Steak is synonymous with mouthwatering for those of us in the omnivore/carnivore persuasion. The steaks we get at the store today, just don’t taste like the steaks we got at the butcher when I was a kid. Last summer I had an amazing culinary moment where my husband and I purchased some grass-fed beef from our local farmer’s market. The cow was raised less than 20 minutes from our house, and frankly, it tasted like a happy cow. It reminded me of the good steaks we had for special occasions when I was younger. Good quality beef has marbling like you see in the picture to the right. It’s actually the fat that gives beef it’s flavor. So why does the beef at the store taste more bland?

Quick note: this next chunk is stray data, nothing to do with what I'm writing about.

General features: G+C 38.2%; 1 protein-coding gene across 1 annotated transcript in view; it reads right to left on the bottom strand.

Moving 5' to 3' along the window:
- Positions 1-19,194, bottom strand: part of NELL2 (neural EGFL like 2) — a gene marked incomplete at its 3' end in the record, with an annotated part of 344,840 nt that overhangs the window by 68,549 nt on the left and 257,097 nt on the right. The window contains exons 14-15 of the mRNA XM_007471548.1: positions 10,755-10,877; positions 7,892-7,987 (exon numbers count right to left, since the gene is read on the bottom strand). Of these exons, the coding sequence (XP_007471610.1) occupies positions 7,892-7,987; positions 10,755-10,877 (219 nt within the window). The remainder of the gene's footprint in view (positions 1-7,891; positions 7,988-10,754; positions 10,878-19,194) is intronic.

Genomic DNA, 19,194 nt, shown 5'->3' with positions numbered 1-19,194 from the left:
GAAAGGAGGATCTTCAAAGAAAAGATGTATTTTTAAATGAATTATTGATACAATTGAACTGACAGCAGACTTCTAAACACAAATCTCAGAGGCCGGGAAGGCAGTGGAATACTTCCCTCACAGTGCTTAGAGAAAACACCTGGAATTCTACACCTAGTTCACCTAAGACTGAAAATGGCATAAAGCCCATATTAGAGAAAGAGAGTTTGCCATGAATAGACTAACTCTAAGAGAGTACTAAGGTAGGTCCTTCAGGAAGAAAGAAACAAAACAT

MSN Money has a great post on why beef is “losing its flavor.” It turns out that feedlots are giving cows a drug called Zilmax that helps them put on a lot of muscle in those last few weeks. Farmers faced with drought or low feed can still maintain the size of their cows, but without all those “extras” like food and water. Apparently this is at the cost of the taste of the meat. This is another case where we’re told that there should be no noticeable difference to us, no difference to the cows. But I’m not buying it. And I’m not buying store-bought steaks anymore, either. For our rare red meat occasions, I’m going to go shake the hand of the farmer who’s bringing me my steaks.
In case you are wondering about the cost problem of higher quality farmer’s market beef, we found it very interesting to see that we ate less of the higher quality meat. I purchased the same quantity I would have purchased at the store, for virtually the same cost, but we ate half as much.